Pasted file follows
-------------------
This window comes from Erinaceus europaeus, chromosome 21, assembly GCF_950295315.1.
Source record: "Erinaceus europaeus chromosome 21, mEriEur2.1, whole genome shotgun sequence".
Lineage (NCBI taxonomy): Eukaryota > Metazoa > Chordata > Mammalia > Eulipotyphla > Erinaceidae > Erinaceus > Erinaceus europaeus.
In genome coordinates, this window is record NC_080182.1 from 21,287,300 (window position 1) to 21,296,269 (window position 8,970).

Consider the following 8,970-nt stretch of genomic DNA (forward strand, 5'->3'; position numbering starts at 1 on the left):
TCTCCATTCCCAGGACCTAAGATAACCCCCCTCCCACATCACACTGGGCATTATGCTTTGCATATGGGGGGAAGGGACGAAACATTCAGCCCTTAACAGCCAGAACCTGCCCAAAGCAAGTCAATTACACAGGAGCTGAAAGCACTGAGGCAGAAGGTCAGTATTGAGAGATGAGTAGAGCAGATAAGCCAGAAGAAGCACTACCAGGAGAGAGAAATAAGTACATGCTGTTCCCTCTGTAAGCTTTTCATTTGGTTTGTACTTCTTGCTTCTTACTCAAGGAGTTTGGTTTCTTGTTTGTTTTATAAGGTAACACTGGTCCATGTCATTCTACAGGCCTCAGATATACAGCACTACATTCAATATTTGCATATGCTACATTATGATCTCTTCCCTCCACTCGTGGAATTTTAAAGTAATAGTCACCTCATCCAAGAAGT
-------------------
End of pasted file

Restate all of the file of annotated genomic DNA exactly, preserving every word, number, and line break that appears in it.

This window comes from Erinaceus europaeus, chromosome 21, assembly GCF_950295315.1.
Source record: "Erinaceus europaeus chromosome 21, mEriEur2.1, whole genome shotgun sequence".
Lineage (NCBI taxonomy): Eukaryota > Metazoa > Chordata > Mammalia > Eulipotyphla > Erinaceidae > Erinaceus > Erinaceus europaeus.
In genome coordinates, this window is record NC_080182.1 from 21,287,300 (window position 1) to 21,296,269 (window position 8,970).

Consider the following 8,970-nt stretch of genomic DNA (forward strand, 5'->3'; position numbering starts at 1 on the left):
TCTCCATTCCCAGGACCTAAGATAACCCCCCTCCCACATCACACTGGGCATTATGCTTTGCATATGGGGGGAAGGGACGAAACATTCAGCCCTTAACAGCCAGAACCTGCCCAAAGCAAGTCAATTACACAGGAGCTGAAAGCACTGAGGCAGAAGGTCAGTATTGAGAGATGAGTAGAGCAGATAAGCCAGAAGAAGCACTACCAGGAGAGAGAAATAAGTACATGCTGTTCCCTCTGTAAGCTTTTCATTTGGTTTGTACTTCTTGCTTCTTACTCAAGGAGTTTGGTTTCTTGTTTGTTTTATAAGGTAACACTGGTCCATGTCATTCTACAGGCCTCAGATATACAGCACTACATTCAATATTTGCATATGCTACATTATGATCTCTTCCCTCCACTCGTGGAATTTTAAAGTAATAGTCACCTCATCCAAGAAGT